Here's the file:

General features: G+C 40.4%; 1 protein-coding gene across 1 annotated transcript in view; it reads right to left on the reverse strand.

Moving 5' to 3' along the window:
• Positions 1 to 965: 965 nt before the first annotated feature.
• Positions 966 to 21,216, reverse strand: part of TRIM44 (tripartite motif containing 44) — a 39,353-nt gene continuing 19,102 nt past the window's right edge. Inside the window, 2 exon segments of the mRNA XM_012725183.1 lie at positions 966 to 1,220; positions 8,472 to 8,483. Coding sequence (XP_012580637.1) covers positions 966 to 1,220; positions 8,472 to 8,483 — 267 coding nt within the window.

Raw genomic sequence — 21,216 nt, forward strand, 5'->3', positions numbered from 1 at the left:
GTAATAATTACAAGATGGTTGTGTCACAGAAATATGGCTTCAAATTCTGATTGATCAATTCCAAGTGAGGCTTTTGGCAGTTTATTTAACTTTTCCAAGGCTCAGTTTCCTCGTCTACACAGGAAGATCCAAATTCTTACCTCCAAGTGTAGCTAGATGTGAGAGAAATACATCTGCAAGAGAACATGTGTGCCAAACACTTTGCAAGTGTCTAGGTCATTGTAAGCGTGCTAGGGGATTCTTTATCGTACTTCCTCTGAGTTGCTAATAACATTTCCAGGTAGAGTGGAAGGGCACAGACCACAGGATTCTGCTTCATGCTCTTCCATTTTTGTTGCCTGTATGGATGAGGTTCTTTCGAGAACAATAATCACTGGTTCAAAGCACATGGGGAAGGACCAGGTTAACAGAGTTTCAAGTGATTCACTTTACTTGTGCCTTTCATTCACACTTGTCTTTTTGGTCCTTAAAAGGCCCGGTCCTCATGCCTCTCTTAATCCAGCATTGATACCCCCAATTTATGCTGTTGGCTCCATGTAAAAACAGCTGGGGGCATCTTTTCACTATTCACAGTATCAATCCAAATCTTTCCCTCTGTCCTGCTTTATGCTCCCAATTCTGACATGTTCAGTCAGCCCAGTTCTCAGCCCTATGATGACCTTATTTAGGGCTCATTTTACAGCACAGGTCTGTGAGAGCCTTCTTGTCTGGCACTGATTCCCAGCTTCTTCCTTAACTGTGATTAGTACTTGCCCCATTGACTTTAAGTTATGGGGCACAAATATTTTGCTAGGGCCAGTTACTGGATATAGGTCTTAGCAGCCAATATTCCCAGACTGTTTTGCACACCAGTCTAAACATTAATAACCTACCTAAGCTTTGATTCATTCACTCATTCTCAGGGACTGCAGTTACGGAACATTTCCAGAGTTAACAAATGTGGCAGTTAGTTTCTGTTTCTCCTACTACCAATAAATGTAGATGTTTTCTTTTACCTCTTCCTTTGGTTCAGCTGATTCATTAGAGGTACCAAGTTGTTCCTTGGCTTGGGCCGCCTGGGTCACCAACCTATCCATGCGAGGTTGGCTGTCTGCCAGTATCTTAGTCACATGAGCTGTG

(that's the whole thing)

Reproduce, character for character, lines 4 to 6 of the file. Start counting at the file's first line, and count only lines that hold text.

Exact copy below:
• Positions 966 to 21,216, reverse strand: part of TRIM44 (tripartite motif containing 44) — a 39,353-nt gene continuing 19,102 nt past the window's right edge. Inside the window, 2 exon segments of the mRNA XM_012725183.1 lie at positions 966 to 1,220; positions 8,472 to 8,483. Coding sequence (XP_012580637.1) covers positions 966 to 1,220; positions 8,472 to 8,483 — 267 coding nt within the window.

Raw genomic sequence — 21,216 nt, forward strand, 5'->3', positions numbered from 1 at the left:
GTAATAATTACAAGATGGTTGTGTCACAGAAATATGGCTTCAAATTCTGATTGATCAATTCCAAGTGAGGCTTTTGGCAGTTTATTTAACTTTTCCAAGGCTCAGTTTCCTCGTCTACACAGGAAGATCCAAATTCTTACCTCCAAGTGTAGCTAGATGTGAGAGAAATACATCTGCAAGAGAACATGTGTGCCAAACACTTTGCAAGTGTCTAGGTCATTGTAAGCGTGCTAGGGGATTCTTTATCGTACTTCCTCTGAGTTGCTAATAACATTTCCAGGTAGAGTGGAAGGGCACAGACCACAGGATTCTGCTTCATGCTCTTCCATTTTTGTTGCCTGTATGGATGAGGTTCTTTCGAGAACAATAATCACTGGTTCAAAGCACATGGGGAAGGACCAGGTTAACAGAGTTTCAAGTGATTCACTTTACTTGTGCCTTTCATTCACACTTGTCTTTTTGGTCCTTAAAAGGCCCGGTCCTCATGCCTCTCTTAATCCAGCATTGATACCCCCAATTTATGCTGTTGGCTCCATGTAAAAACAGCTGGGGGCATCTTTTCACTATTCACAGTATCAATCCAAATCTTTCCCTCTGTCCTGCTTTATGCTCCCAATTCTGACATGTTCAGTCAGCCCAGTTCTCAGCCCTATGATGACCTTATTTAGGGCTCATTTTACAGCACAGGTCTGTGAGAGCCTTCTTGTCTGGCACTGATTCCCAGCTTCTTCCTTAACTGTGATTAGTACTTGCCCCATTGACTTTAAGTTATGGGGCACAAATATTTTGCTAGGGCCAGTTACTGGATATAGGTCTTAGCAGCCAATATTCCCAGACTGTTTTGCACACCAGTCTAAACATTAATAACCTACCTAAGCTTTGATTCATTCACTCATTCTCAGGGACTGCAGTTACGGAACATTTCCAGAGTTAACAAATGTGGCAGTTAGTTTCTGTTTCTCCTACTACCAATAAATGTAGATGTTTTCTTTTACCTCTTCCTTTGGTTCAGCTGATTCATTAGAGGTACCAAGTTGTTCCTTGGCTTGGGCCGCCTGGGTCACCAACCTATCCATGCGAGGTTGGCTGTCTGCCAGTATCTTAGTCACATGAGCTGTG